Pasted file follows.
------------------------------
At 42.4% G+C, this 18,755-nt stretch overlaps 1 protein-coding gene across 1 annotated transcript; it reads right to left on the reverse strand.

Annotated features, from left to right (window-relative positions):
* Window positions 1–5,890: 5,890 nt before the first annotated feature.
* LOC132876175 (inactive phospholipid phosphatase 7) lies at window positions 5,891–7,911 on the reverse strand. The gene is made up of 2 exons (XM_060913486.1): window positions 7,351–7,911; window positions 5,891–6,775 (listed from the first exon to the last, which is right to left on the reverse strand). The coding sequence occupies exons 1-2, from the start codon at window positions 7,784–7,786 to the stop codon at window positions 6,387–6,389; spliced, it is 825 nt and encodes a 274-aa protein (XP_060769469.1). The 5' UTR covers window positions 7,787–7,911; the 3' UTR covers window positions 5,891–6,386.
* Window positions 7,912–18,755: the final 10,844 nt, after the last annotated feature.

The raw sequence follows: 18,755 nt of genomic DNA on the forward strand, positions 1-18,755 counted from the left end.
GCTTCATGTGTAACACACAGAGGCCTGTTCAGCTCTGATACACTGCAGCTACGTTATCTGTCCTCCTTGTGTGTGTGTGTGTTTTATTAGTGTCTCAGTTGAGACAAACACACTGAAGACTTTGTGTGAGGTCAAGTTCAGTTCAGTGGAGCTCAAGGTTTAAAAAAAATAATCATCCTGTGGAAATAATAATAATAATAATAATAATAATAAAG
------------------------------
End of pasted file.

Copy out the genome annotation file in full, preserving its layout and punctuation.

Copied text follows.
At 42.4% G+C, this 18,755-nt stretch overlaps 1 protein-coding gene across 1 annotated transcript; it reads right to left on the reverse strand.

Annotated features, from left to right (window-relative positions):
* Window positions 1–5,890: 5,890 nt before the first annotated feature.
* LOC132876175 (inactive phospholipid phosphatase 7) lies at window positions 5,891–7,911 on the reverse strand. The gene is made up of 2 exons (XM_060913486.1): window positions 7,351–7,911; window positions 5,891–6,775 (listed from the first exon to the last, which is right to left on the reverse strand). The coding sequence occupies exons 1-2, from the start codon at window positions 7,784–7,786 to the stop codon at window positions 6,387–6,389; spliced, it is 825 nt and encodes a 274-aa protein (XP_060769469.1). The 5' UTR covers window positions 7,787–7,911; the 3' UTR covers window positions 5,891–6,386.
* Window positions 7,912–18,755: the final 10,844 nt, after the last annotated feature.

The raw sequence follows: 18,755 nt of genomic DNA on the forward strand, positions 1-18,755 counted from the left end.
GCTTCATGTGTAACACACAGAGGCCTGTTCAGCTCTGATACACTGCAGCTACGTTATCTGTCCTCCTTGTGTGTGTGTGTGTTTTATTAGTGTCTCAGTTGAGACAAACACACTGAAGACTTTGTGTGAGGTCAAGTTCAGTTCAGTGGAGCTCAAGGTTTAAAAAAAATAATCATCCTGTGGAAATAATAATAATAATAATAATAATAATAAAG